The following article and accompanying editorial were published in the October 26 issue of the New England Journal of Medicine:
Stern DT, Papadakis M. The developing physician – becoming a professional. N Engl J Med 2006; 355(17):1794-1799. [by subscription only]
Excerpt: We all reflect on our formal training in medicine and know that somehow we made the transition from being a student in a classroom to being a seasoned clinician caring for patients. We spent years acquiring the knowledge and skills necessary to function as a physician, and part of that learning was accomplished by following examples and by trial and error. Most of us are still learning how to be better “professionals,” but we are building on a foundation that was developed in medical school and early postgraduate training. These educational and training environments have changed substantially in recent years . .Section headings: Setting Expectations; Providing Experiences; Evaluating Outcomes; Teaching Professionalism
Hafferty FW. Professionalism: The next wave [editorial]. N Engl J Med October 25 2006 [free full text]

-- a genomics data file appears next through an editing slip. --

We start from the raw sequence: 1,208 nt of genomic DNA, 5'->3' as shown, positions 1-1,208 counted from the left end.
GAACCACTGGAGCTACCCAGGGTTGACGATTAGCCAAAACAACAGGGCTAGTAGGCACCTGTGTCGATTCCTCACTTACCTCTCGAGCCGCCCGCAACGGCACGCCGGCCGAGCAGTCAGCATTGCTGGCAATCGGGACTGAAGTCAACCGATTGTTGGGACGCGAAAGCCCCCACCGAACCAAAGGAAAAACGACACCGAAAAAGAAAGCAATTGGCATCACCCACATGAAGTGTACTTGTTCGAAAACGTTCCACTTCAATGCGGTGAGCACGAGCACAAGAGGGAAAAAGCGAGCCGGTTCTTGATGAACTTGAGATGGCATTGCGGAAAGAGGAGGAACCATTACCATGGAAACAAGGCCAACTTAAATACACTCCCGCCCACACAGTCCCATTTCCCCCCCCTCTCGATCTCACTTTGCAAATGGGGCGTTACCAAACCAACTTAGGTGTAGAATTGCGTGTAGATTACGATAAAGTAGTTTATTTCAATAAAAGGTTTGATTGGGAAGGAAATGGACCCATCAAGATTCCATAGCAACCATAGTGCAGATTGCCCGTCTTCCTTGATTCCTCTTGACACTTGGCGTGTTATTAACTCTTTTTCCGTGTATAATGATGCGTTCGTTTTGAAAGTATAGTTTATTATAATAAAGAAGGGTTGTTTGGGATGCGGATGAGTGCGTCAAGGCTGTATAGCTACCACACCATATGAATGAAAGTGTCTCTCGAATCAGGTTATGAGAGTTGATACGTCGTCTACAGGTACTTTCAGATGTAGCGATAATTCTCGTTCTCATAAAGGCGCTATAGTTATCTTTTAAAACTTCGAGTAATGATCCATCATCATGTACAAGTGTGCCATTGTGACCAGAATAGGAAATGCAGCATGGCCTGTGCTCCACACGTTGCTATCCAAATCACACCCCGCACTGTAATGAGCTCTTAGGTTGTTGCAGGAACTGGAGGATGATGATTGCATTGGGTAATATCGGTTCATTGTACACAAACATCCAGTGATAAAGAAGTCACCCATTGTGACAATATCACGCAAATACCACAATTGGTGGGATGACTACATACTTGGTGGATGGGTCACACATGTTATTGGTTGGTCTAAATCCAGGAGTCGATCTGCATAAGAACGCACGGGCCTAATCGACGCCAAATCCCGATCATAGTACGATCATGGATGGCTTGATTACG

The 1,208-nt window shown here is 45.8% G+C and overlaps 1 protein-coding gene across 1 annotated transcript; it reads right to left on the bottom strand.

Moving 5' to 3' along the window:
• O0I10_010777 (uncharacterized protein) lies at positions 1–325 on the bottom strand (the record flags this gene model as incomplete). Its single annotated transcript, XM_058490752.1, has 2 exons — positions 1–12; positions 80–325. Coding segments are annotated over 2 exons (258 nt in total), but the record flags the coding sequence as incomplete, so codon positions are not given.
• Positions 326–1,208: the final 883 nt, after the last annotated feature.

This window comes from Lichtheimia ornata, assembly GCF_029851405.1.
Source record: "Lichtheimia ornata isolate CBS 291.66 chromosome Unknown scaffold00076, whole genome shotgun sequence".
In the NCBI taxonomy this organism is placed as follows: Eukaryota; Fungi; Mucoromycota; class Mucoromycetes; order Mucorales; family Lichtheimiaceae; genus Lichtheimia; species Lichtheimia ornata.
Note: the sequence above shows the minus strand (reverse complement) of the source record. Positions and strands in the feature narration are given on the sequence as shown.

Excerpt: In the october 26 issue of the Journal, Stern and Papadakis make a number of observations about professionalism and the learning environments in which medical training occurs. Like a growing number of medical educators, they recognize that considerable learning (some think most) takes place outside the domain of the formal curriculum and that such learning involves indoctrination in the unwritten rules of studenthood and medical practice. Some medical schools and residency programs have acknowledged the existence of alternative, or shadow, domains of learning, whose lessons are sometimes collectively called the “hidden curriculum,” and have accepted responsibility for both understanding and modulating the effects of these domains on students’ knowledge, skills, and values. Included in this broadened curriculum are the lessons students learn as they witness conflicts between the expectations and ideals articulated in professional codes and the behavior of individual physicians (particularly faculty members) and organizations as both go about the daily and concurrent work of medicine and education.